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The Rainbow Jacket

From Wikipedia, the free encyclopedia

The Rainbow Jacket
The Rainbow Jacket UK quad poster.jpg
Original UK quad format poster
Directed byBasil Dearden
Written byT.E.B. Clarke
Produced byMichael Balcon
Michael Relph
StarringKay Walsh
Bill Owen
Edward Underdown
Robert Morley
Honor Blackman
CinematographyOtto Heller
Edited byJack Harris
Music byWilliam Alwyn
Distributed byGeneral Film Distributors
Release date
  • 27 May 1954 (1954-05-27) ([1])
Running time
99 minutes
CountryUnited Kingdom

The Rainbow Jacket is a 1954 British drama film directed by Basil Dearden, and featuring Robert Morley, Kay Walsh, Bill Owen, Honor Blackman and Sid James.[2][3] It was made at Ealing Studios produced by Michael Balcon and Michael Relph and shot in Technicolor. The film's sets were designed by the art director Thomas N. Morahan. Location shooting took place in London and at a variety of racecourse towns including Newmarket and Epsom. The film was released by General Film Distributors as a part of a long-term arrangement with Ealing.


A champion jockey, having forfeited his own career by taking a bribe, takes a young rider under his wing.[4]

At a racetrack meeting banned former jockey Sam is checking the perimeter for illicit means of entry and a cheeky young boy, Georgie, shows him how to get in. Georgie show a penchant for horse riding and is befriended by Sam who encourages him to train as a jockey.

He is placed in the stables of Lord Logan at Newmarket. He shows much promise and Sam bets £100 on him to win. Georgie is impressive but a photo finish shows he comes second. On his second race his mother steals £50 from her employer's safe and bets it on him to win. He comes first but a stewards’ inquiry wrongly disqualifies him and his mother loses the money.

On the third race and for his mother’s sake, Sam persuades Georgie to take a fall to throw the race but when Sam visits in first aid area their connection is exposed. Sam faces another ban but Georgie’s staunch defense of his character to the stewards eventually leads to Sam having his license renewed.

But in the final classic of the season, the St Leger, the two are neck and neck and Sam clearly whips Georgie’s horse to urge it on and to win. He does this because he has realized that Georgie threw the previous race to avoid implicating Sam.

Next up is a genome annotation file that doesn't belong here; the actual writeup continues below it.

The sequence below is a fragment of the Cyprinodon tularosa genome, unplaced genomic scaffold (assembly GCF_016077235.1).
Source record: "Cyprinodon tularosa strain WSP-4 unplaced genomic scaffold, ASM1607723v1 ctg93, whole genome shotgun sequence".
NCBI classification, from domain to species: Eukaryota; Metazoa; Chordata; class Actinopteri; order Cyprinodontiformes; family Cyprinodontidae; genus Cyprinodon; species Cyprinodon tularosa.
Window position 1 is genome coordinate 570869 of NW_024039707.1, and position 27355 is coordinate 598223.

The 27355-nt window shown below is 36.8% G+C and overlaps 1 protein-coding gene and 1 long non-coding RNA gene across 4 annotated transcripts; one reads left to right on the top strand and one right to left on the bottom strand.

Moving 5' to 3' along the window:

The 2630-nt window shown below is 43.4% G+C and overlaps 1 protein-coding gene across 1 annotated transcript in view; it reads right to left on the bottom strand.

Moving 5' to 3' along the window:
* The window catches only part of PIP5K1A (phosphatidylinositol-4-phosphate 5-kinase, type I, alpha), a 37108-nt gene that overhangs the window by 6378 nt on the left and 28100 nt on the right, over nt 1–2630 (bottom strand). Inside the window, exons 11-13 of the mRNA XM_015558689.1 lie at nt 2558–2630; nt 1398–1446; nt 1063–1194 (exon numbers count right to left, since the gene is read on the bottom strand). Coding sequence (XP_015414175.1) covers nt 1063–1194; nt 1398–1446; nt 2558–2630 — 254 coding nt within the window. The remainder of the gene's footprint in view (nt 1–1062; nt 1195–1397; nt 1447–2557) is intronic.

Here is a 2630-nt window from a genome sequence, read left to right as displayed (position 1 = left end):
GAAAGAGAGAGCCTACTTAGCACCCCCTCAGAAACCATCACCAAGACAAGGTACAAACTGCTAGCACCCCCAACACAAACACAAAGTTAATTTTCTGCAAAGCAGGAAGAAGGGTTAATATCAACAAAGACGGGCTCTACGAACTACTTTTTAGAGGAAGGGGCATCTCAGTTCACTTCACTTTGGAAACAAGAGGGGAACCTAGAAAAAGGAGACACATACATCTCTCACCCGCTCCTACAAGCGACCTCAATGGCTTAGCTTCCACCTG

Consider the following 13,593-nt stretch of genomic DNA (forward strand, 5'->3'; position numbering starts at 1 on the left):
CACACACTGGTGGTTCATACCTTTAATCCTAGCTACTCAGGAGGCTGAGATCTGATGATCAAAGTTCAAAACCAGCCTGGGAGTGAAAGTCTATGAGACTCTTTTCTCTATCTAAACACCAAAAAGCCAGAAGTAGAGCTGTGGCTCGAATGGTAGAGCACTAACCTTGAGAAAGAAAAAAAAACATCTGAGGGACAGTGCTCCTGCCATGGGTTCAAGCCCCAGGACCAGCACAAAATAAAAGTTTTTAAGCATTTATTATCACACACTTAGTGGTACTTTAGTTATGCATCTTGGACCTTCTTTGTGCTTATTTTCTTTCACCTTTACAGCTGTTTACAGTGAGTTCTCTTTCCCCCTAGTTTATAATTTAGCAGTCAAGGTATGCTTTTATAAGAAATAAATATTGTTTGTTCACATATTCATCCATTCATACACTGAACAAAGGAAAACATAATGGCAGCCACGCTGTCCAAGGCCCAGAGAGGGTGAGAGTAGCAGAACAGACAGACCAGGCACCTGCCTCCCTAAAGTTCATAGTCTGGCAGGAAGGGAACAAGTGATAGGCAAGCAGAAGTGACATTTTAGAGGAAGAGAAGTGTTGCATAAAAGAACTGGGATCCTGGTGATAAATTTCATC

Sam’s actions of course mean he is finally banned from racing and after a final piece of illicit betting he retires to live with Georgie’s widowed mother and all us right with the racing world.



The film premiered at the Odeon Leicester Square in London on 27 May 1954,[1] and the reviewer for The Times wrote that, "It is, then, an entertaining film, a film in love with racing and yet not quite so devotedly so as to refrain from suggesting that in the running of the St. Leger there can be some very queer goings-on indeed."[5]

Sixty years after the premiere, TV Guide felt that "a trite outcome mars this fairly entertaining film, which features real-life British racing figures Raymond Glendenning and Gordon Richards"[6] while Time Out noted that the film was "the first collaboration between Dearden and TEB Clarke after The Blue Lamp...Despite its intriguing subject, the film offers little but the cosy, sentimental view of life that is typical of late Ealing films."[4]


  1. ^ a b The Times, 27 May 1954, page 2: Classified - Picture Theatres - Odeon Leic. Sq. - The Rainbow Jacket Linked 2015-07-06
  2. ^ Barr, Charles (1998). Ealing Studios. University of California Press. p. 157. ISBN 978-0-520-21554-2.
  3. ^ "The Rainbow Jacket". British Film Institute. Archived from the original on 13 January 2009. Retrieved 20 November 2013.
  4. ^ a b "The Rainbow Jacket | review, synopsis, book tickets, showtimes, movie release date | Time Out London". 18 September 2007. Retrieved 3 April 2014.
  5. ^ The Times, 27 May 1954, page 4: Odeon Ceinama - "The Rainbow Jacket" Linked 2015-07-06
  6. ^ "The Rainbow Jacket Review". Retrieved 3 April 2014.

External links

This page was last edited on 21 May 2022, at 17:58
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